We have certainly learnt more about it. The more we learn about it, the more vicious it seems. But improve it, modify it, amend it or ameliorate it, my Lords?—no, that we have not done. And why? The Bill cuts contributory benefit to the unemployed, even though they have paid for it through national insurance as part of their social contract, from 12 months to six months and to nothing if a spouse is claimed for. The Bill attaches to even these grudging benefits harsher tests for availability and actively seeking work, built around a new jobseeker's allowance, which can then require a person to take a job which pays less than income support. If there is any doubt about whether someone unemployed receiving jobseeker's allowance is actively seeking work, the benefit will be stopped while that doubt is investigated, so that a person is punished in advance of being found guilty.

The Bill is authoritarian in the worst sense, allowing the employment office staff to impose their prejudices on unemployed men and women. It increases the poverty of the unemployed. Ninety thousand people will lose their benefit; 150,000 people will have cuts in their benefit; and many for the first time ever will have no benefit, no income, on which to live. Disabled people coming off incapacity benefit remain vulnerable. In other words, the Bill will finger the unemployed for their unemployment and will bully them into unlimited availability for unending jobsearch for non-existent jobs in an overstocked labour market. It is a demeaning, demoralising and contemptible Bill.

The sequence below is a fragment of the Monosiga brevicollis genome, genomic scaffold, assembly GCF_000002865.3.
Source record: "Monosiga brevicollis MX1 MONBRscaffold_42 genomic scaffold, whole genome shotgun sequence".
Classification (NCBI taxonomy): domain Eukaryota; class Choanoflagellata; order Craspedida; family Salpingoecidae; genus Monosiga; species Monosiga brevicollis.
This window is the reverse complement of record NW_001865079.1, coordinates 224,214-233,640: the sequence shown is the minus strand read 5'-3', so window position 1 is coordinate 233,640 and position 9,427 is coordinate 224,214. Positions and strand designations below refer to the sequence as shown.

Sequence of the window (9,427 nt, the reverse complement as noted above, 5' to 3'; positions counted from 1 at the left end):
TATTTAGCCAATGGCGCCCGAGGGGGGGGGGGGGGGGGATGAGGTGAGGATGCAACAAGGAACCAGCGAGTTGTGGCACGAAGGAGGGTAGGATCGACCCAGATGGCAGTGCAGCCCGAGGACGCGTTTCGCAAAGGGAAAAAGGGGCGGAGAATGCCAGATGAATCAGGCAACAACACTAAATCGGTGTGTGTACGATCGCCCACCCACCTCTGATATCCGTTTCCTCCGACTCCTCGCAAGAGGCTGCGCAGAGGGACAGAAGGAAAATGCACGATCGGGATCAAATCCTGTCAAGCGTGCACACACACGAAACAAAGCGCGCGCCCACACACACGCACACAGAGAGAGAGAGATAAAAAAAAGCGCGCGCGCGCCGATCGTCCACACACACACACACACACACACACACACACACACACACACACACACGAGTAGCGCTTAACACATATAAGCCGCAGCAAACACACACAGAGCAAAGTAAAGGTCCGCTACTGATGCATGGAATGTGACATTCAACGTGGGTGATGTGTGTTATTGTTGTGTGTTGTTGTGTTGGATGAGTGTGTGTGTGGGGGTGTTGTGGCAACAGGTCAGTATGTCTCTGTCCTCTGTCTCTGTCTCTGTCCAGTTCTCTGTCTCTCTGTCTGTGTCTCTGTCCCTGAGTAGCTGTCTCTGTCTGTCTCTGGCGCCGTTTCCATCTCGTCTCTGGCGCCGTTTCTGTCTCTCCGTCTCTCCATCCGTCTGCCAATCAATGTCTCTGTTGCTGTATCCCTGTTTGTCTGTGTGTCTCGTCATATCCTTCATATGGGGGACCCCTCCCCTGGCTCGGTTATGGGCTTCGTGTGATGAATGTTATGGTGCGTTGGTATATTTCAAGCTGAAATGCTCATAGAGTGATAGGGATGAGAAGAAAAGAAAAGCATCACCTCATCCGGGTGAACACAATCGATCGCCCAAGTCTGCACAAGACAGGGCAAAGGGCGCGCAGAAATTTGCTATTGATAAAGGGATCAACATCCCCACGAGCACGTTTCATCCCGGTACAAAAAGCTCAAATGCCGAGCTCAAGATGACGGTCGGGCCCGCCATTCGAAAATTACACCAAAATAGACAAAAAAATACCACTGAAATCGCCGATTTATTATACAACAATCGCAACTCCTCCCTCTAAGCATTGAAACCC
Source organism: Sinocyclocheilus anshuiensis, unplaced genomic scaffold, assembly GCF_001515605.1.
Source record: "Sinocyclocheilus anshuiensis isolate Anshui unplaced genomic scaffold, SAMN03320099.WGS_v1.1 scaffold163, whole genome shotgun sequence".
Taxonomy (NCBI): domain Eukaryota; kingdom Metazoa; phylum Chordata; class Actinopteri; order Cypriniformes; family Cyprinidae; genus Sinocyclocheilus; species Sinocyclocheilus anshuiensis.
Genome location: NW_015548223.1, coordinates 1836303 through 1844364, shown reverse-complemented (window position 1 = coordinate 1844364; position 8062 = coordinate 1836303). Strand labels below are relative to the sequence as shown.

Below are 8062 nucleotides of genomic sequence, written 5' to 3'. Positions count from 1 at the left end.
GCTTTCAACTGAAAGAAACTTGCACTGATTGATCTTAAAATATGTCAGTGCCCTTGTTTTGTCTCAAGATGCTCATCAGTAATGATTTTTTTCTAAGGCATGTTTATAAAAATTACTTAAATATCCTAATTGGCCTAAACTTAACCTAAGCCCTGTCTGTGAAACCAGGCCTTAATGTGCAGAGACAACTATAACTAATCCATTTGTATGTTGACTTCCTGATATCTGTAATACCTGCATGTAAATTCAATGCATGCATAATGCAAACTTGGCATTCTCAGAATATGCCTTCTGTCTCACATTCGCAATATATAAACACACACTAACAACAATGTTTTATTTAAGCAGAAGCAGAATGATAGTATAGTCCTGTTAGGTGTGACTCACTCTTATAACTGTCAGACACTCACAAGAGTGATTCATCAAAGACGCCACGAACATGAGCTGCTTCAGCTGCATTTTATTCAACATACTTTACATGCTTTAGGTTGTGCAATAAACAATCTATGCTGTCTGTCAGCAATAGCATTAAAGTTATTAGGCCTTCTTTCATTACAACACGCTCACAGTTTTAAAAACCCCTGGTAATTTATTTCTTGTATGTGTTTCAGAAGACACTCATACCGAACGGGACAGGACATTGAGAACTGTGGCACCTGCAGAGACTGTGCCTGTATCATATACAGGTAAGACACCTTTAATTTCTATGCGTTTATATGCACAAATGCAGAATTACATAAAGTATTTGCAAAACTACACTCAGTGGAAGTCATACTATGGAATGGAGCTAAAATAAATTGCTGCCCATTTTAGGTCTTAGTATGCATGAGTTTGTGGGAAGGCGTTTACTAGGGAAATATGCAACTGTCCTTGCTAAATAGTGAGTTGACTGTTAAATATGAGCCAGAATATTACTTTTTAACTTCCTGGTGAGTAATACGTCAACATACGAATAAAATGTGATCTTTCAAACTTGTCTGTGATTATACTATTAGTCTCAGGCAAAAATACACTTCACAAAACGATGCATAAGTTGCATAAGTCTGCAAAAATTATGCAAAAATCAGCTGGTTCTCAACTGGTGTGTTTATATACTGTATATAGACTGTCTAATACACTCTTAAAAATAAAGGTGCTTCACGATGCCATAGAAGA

I believe that only two amendments from the House have been accepted by the Government. The first will allow youngsters with good cause to leave a bad training scheme without penalties. Surprise, surprise, my Lords. The second will allow carers and parents of young children 48 hours rather than 24 hours for availability for work.

The significant change to the Bill in the old Clause 6 came about not because the House was concerned with the lot of the unemployed but because it was rightly concerned at the overweaning powers that the Executive is taking to itself. The Delegated Powers Scrutiny Committee, on an amendment moved by my noble friend Lord Richard, forced the Government to define "available for" and "actively seeking" work on the face of the Bill and to ensure that all the regulations associated with the provision came with affirmative resolution. That was, I think, salutary; but all too seldom, thwarting a Government whom I believe—and I think the public believe—have been in power so long that they have come to consider that public office is to some degree a piece of private property for which they are not fully and democratically accountable. I am glad that on this occasion at least the House of Lords managed to check the Executive. We hope that those changes will at least have given leverage to the other place to reopen some of the more significant debates.